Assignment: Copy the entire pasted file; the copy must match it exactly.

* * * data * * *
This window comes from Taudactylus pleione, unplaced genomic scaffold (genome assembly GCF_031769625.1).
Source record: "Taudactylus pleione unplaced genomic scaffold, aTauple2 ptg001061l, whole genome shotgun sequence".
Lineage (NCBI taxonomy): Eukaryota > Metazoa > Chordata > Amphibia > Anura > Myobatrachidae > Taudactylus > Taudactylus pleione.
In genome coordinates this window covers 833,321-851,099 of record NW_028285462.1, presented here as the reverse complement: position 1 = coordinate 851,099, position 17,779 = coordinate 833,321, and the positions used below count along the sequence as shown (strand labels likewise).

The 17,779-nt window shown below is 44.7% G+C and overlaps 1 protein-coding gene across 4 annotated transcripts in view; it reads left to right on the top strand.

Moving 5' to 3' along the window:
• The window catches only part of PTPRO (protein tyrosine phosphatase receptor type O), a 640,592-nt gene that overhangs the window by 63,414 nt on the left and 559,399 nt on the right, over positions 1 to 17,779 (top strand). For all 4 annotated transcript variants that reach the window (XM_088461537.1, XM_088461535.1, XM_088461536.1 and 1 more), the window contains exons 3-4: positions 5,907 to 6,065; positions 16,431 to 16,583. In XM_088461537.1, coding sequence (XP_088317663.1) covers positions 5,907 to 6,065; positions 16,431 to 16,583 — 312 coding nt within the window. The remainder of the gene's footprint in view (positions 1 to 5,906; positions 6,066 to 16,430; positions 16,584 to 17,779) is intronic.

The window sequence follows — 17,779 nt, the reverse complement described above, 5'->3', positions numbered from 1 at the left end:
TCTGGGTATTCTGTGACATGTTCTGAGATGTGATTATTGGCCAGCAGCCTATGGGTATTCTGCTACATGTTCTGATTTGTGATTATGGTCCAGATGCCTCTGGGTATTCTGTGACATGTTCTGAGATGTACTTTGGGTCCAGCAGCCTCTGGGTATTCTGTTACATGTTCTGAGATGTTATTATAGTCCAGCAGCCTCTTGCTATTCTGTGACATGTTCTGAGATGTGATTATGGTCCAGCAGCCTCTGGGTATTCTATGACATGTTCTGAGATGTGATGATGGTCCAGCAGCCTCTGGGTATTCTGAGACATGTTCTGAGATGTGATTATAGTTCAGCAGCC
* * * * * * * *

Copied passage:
This window comes from Taudactylus pleione, unplaced genomic scaffold (genome assembly GCF_031769625.1).
Source record: "Taudactylus pleione unplaced genomic scaffold, aTauple2 ptg001061l, whole genome shotgun sequence".
Lineage (NCBI taxonomy): Eukaryota > Metazoa > Chordata > Amphibia > Anura > Myobatrachidae > Taudactylus > Taudactylus pleione.
In genome coordinates this window covers 833,321-851,099 of record NW_028285462.1, presented here as the reverse complement: position 1 = coordinate 851,099, position 17,779 = coordinate 833,321, and the positions used below count along the sequence as shown (strand labels likewise).

The 17,779-nt window shown below is 44.7% G+C and overlaps 1 protein-coding gene across 4 annotated transcripts in view; it reads left to right on the top strand.

Moving 5' to 3' along the window:
• The window catches only part of PTPRO (protein tyrosine phosphatase receptor type O), a 640,592-nt gene that overhangs the window by 63,414 nt on the left and 559,399 nt on the right, over positions 1 to 17,779 (top strand). For all 4 annotated transcript variants that reach the window (XM_088461537.1, XM_088461535.1, XM_088461536.1 and 1 more), the window contains exons 3-4: positions 5,907 to 6,065; positions 16,431 to 16,583. In XM_088461537.1, coding sequence (XP_088317663.1) covers positions 5,907 to 6,065; positions 16,431 to 16,583 — 312 coding nt within the window. The remainder of the gene's footprint in view (positions 1 to 5,906; positions 6,066 to 16,430; positions 16,584 to 17,779) is intronic.

The window sequence follows — 17,779 nt, the reverse complement described above, 5'->3', positions numbered from 1 at the left end:
TCTGGGTATTCTGTGACATGTTCTGAGATGTGATTATTGGCCAGCAGCCTATGGGTATTCTGCTACATGTTCTGATTTGTGATTATGGTCCAGATGCCTCTGGGTATTCTGTGACATGTTCTGAGATGTACTTTGGGTCCAGCAGCCTCTGGGTATTCTGTTACATGTTCTGAGATGTTATTATAGTCCAGCAGCCTCTTGCTATTCTGTGACATGTTCTGAGATGTGATTATGGTCCAGCAGCCTCTGGGTATTCTATGACATGTTCTGAGATGTGATGATGGTCCAGCAGCCTCTGGGTATTCTGAGACATGTTCTGAGATGTGATTATAGTTCAGCAGCC